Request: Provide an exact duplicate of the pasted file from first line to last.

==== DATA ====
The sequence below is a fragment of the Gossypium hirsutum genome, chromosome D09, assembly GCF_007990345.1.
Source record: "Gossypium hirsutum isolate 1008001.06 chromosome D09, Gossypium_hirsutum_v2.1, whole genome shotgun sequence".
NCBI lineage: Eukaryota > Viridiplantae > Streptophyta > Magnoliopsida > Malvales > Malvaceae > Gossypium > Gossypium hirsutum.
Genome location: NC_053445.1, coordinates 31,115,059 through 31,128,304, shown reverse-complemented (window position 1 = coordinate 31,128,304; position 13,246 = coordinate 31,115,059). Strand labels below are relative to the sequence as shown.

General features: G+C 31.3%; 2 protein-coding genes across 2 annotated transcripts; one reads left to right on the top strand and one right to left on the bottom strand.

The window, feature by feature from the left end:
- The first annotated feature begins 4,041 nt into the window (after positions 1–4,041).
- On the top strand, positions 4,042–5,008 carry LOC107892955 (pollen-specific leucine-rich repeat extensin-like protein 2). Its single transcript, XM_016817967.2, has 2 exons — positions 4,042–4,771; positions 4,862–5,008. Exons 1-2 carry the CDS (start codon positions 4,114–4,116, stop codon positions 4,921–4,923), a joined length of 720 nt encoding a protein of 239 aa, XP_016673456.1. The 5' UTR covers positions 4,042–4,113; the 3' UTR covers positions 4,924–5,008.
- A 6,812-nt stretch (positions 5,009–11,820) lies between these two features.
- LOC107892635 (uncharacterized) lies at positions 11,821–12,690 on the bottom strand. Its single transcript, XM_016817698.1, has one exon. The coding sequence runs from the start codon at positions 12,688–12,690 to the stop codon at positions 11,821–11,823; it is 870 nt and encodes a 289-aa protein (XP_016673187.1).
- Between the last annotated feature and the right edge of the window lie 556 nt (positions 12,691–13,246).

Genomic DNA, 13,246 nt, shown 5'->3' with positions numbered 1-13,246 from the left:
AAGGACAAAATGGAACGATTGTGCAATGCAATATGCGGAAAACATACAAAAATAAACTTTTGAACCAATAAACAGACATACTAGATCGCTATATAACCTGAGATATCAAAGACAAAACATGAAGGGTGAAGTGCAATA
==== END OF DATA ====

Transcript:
The sequence below is a fragment of the Gossypium hirsutum genome, chromosome D09, assembly GCF_007990345.1.
Source record: "Gossypium hirsutum isolate 1008001.06 chromosome D09, Gossypium_hirsutum_v2.1, whole genome shotgun sequence".
NCBI lineage: Eukaryota > Viridiplantae > Streptophyta > Magnoliopsida > Malvales > Malvaceae > Gossypium > Gossypium hirsutum.
Genome location: NC_053445.1, coordinates 31,115,059 through 31,128,304, shown reverse-complemented (window position 1 = coordinate 31,128,304; position 13,246 = coordinate 31,115,059). Strand labels below are relative to the sequence as shown.

General features: G+C 31.3%; 2 protein-coding genes across 2 annotated transcripts; one reads left to right on the top strand and one right to left on the bottom strand.

The window, feature by feature from the left end:
- The first annotated feature begins 4,041 nt into the window (after positions 1–4,041).
- On the top strand, positions 4,042–5,008 carry LOC107892955 (pollen-specific leucine-rich repeat extensin-like protein 2). Its single transcript, XM_016817967.2, has 2 exons — positions 4,042–4,771; positions 4,862–5,008. Exons 1-2 carry the CDS (start codon positions 4,114–4,116, stop codon positions 4,921–4,923), a joined length of 720 nt encoding a protein of 239 aa, XP_016673456.1. The 5' UTR covers positions 4,042–4,113; the 3' UTR covers positions 4,924–5,008.
- A 6,812-nt stretch (positions 5,009–11,820) lies between these two features.
- LOC107892635 (uncharacterized) lies at positions 11,821–12,690 on the bottom strand. Its single transcript, XM_016817698.1, has one exon. The coding sequence runs from the start codon at positions 12,688–12,690 to the stop codon at positions 11,821–11,823; it is 870 nt and encodes a 289-aa protein (XP_016673187.1).
- Between the last annotated feature and the right edge of the window lie 556 nt (positions 12,691–13,246).

Genomic DNA, 13,246 nt, shown 5'->3' with positions numbered 1-13,246 from the left:
AAGGACAAAATGGAACGATTGTGCAATGCAATATGCGGAAAACATACAAAAATAAACTTTTGAACCAATAAACAGACATACTAGATCGCTATATAACCTGAGATATCAAAGACAAAACATGAAGGGTGAAGTGCAATA